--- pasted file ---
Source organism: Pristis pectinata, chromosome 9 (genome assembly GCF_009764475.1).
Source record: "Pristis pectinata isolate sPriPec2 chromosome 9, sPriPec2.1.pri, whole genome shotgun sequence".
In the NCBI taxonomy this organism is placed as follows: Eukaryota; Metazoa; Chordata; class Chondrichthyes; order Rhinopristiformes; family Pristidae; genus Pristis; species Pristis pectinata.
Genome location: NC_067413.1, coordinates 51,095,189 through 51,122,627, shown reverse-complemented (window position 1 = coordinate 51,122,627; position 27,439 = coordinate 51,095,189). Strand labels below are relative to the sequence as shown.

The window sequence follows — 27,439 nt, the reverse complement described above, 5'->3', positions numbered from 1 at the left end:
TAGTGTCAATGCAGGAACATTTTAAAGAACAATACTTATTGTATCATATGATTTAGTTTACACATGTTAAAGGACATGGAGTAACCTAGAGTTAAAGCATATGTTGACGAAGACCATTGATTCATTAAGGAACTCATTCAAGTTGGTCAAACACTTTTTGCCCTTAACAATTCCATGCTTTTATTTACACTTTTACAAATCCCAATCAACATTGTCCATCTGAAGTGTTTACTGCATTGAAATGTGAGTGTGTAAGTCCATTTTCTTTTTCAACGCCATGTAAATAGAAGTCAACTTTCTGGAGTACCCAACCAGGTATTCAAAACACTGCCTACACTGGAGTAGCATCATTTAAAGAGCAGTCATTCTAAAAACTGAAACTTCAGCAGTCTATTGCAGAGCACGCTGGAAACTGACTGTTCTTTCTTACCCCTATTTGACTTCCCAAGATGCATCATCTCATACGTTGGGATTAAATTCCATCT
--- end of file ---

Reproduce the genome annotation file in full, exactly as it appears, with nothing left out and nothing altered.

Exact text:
Source organism: Pristis pectinata, chromosome 9 (genome assembly GCF_009764475.1).
Source record: "Pristis pectinata isolate sPriPec2 chromosome 9, sPriPec2.1.pri, whole genome shotgun sequence".
In the NCBI taxonomy this organism is placed as follows: Eukaryota; Metazoa; Chordata; class Chondrichthyes; order Rhinopristiformes; family Pristidae; genus Pristis; species Pristis pectinata.
Genome location: NC_067413.1, coordinates 51,095,189 through 51,122,627, shown reverse-complemented (window position 1 = coordinate 51,122,627; position 27,439 = coordinate 51,095,189). Strand labels below are relative to the sequence as shown.

The window sequence follows — 27,439 nt, the reverse complement described above, 5'->3', positions numbered from 1 at the left end:
TAGTGTCAATGCAGGAACATTTTAAAGAACAATACTTATTGTATCATATGATTTAGTTTACACATGTTAAAGGACATGGAGTAACCTAGAGTTAAAGCATATGTTGACGAAGACCATTGATTCATTAAGGAACTCATTCAAGTTGGTCAAACACTTTTTGCCCTTAACAATTCCATGCTTTTATTTACACTTTTACAAATCCCAATCAACATTGTCCATCTGAAGTGTTTACTGCATTGAAATGTGAGTGTGTAAGTCCATTTTCTTTTTCAACGCCATGTAAATAGAAGTCAACTTTCTGGAGTACCCAACCAGGTATTCAAAACACTGCCTACACTGGAGTAGCATCATTTAAAGAGCAGTCATTCTAAAAACTGAAACTTCAGCAGTCTATTGCAGAGCACGCTGGAAACTGACTGTTCTTTCTTACCCCTATTTGACTTCCCAAGATGCATCATCTCATACGTTGGGATTAAATTCCATCT